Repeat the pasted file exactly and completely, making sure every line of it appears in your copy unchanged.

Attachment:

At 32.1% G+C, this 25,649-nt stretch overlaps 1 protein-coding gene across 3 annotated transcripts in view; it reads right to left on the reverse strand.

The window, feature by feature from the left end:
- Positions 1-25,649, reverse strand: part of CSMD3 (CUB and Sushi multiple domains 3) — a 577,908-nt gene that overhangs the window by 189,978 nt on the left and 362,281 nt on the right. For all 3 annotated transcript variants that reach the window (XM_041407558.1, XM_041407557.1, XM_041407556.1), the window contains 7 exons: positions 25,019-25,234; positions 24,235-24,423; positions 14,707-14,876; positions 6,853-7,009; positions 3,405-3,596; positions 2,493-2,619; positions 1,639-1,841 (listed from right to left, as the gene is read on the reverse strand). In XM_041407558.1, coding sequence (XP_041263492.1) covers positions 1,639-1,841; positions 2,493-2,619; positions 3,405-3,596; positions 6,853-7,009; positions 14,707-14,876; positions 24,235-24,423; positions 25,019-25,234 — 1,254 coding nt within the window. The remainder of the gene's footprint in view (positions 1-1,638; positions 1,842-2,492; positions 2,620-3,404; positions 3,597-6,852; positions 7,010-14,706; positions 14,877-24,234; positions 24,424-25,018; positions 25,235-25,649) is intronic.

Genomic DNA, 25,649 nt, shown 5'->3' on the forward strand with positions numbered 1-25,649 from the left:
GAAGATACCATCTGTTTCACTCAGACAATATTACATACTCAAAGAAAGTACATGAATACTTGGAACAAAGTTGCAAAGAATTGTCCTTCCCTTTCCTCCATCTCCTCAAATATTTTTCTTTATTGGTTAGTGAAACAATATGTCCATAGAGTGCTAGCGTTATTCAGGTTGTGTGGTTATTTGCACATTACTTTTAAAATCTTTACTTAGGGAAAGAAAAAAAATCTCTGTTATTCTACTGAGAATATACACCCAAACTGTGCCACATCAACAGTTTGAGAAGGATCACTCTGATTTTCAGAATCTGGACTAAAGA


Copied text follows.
At 32.1% G+C, this 25,649-nt stretch overlaps 1 protein-coding gene across 3 annotated transcripts in view; it reads right to left on the reverse strand.

The window, feature by feature from the left end:
- Positions 1-25,649, reverse strand: part of CSMD3 (CUB and Sushi multiple domains 3) — a 577,908-nt gene that overhangs the window by 189,978 nt on the left and 362,281 nt on the right. For all 3 annotated transcript variants that reach the window (XM_041407558.1, XM_041407557.1, XM_041407556.1), the window contains 7 exons: positions 25,019-25,234; positions 24,235-24,423; positions 14,707-14,876; positions 6,853-7,009; positions 3,405-3,596; positions 2,493-2,619; positions 1,639-1,841 (listed from right to left, as the gene is read on the reverse strand). In XM_041407558.1, coding sequence (XP_041263492.1) covers positions 1,639-1,841; positions 2,493-2,619; positions 3,405-3,596; positions 6,853-7,009; positions 14,707-14,876; positions 24,235-24,423; positions 25,019-25,234 — 1,254 coding nt within the window. The remainder of the gene's footprint in view (positions 1-1,638; positions 1,842-2,492; positions 2,620-3,404; positions 3,597-6,852; positions 7,010-14,706; positions 14,877-24,234; positions 24,424-25,018; positions 25,235-25,649) is intronic.

Genomic DNA, 25,649 nt, shown 5'->3' on the forward strand with positions numbered 1-25,649 from the left:
GAAGATACCATCTGTTTCACTCAGACAATATTACATACTCAAAGAAAGTACATGAATACTTGGAACAAAGTTGCAAAGAATTGTCCTTCCCTTTCCTCCATCTCCTCAAATATTTTTCTTTATTGGTTAGTGAAACAATATGTCCATAGAGTGCTAGCGTTATTCAGGTTGTGTGGTTATTTGCACATTACTTTTAAAATCTTTACTTAGGGAAAGAAAAAAAATCTCTGTTATTCTACTGAGAATATACACCCAAACTGTGCCACATCAACAGTTTGAGAAGGATCACTCTGATTTTCAGAATCTGGACTAAAGA